The E1 and E2 glycoproteins have variable numbers of potential N-linked glycosylation sites, with members of group 2 pegiviruses possessing a number of sites comparable to that of hepaciviruses (Kapoor et al., 2015).
In common with other members of the Flaviviridae, the genome contains a single ORF. Structural proteins are processed by cellular proteases while the NS3-4A viral protease cleaves the nonstructural region of the polyprotein in the same gene order as hepaciviruses (Figure 1.Pegivirus).
Figure 1.Pegivirus. Genome organization of pegiviruses. Genome sizes of known pegiviruses range from approximately 8900-11300 bases; those with longer genomes code for additional predicted structural proteins, X and Y (lower diagram). The genome encodes a polyprotein that is co- and post-translationally cleaved into individual viral proteins. Structural proteins common to all pegiviruses are the envelope glycoproteins (E1 and E2), and non-structural proteins are NS2–NS5B. No protein homologous to the core protein of other Flaviviridae has been identified in pegiviruses although some possess a predicted, basic protein upstream of E1 of unknown function (Y). Several pegiviruses also have a predicted additional glycoprotein downstream of E2 (X). Cleavage of structural proteins by cellular signal peptidases, NS2/NS3 by the NS2–NS3 autoprotease and the remaining NS proteins by the NS3–NS4A protease complex is comparable to hepaciviruses. All pegiviruses possess long 5’untranslated region with predicted IRES function; most pegiviruses have a type I picornavirus-like IRES while others have a type IV IRES type structurally related to those of hepaciviruses and pestiviruses.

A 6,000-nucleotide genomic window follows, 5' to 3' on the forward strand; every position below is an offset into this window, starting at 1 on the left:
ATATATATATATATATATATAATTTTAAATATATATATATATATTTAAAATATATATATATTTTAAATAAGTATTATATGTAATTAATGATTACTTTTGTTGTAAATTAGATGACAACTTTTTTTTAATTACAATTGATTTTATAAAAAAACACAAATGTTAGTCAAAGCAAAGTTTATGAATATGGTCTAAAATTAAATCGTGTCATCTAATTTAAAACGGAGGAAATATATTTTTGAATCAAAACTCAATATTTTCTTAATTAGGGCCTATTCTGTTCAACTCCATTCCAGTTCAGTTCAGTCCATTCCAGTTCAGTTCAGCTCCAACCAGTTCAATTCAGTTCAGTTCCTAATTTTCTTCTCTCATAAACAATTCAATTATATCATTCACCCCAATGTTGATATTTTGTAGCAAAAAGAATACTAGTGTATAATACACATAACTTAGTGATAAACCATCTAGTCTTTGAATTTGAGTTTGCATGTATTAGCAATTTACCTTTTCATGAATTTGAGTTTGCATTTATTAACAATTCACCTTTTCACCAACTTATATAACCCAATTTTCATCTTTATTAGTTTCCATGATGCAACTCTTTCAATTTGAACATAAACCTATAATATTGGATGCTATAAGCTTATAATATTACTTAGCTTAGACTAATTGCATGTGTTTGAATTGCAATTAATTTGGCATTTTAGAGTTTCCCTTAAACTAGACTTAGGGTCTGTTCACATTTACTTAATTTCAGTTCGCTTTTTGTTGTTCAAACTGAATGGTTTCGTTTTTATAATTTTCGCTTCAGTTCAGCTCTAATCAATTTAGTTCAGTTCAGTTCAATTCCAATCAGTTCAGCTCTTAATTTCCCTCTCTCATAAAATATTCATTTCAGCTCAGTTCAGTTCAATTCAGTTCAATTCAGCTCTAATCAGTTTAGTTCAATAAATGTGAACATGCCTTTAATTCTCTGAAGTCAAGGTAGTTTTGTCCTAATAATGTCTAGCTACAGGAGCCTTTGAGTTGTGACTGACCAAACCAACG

Pegivirus antigenicity is poorly characterized in the absence of in vitro neutralization assays or experimental animal models. Antibody to the E2 glycoprotein of HPgV can be detected in humans and is associated with clearance of viraemia (Feucht et al., 1997, Tacke et al., 1997). These E2 antibodies reduce the rate of re-infection following liver transplantation (Tillmann et al., 1998). Recent data show the immune modulating effects of E2 protein on T cell activation and NK cell signalling, which may contribute to the absence of serological reactivity to other HPgV proteins (Chivero et al., 2015).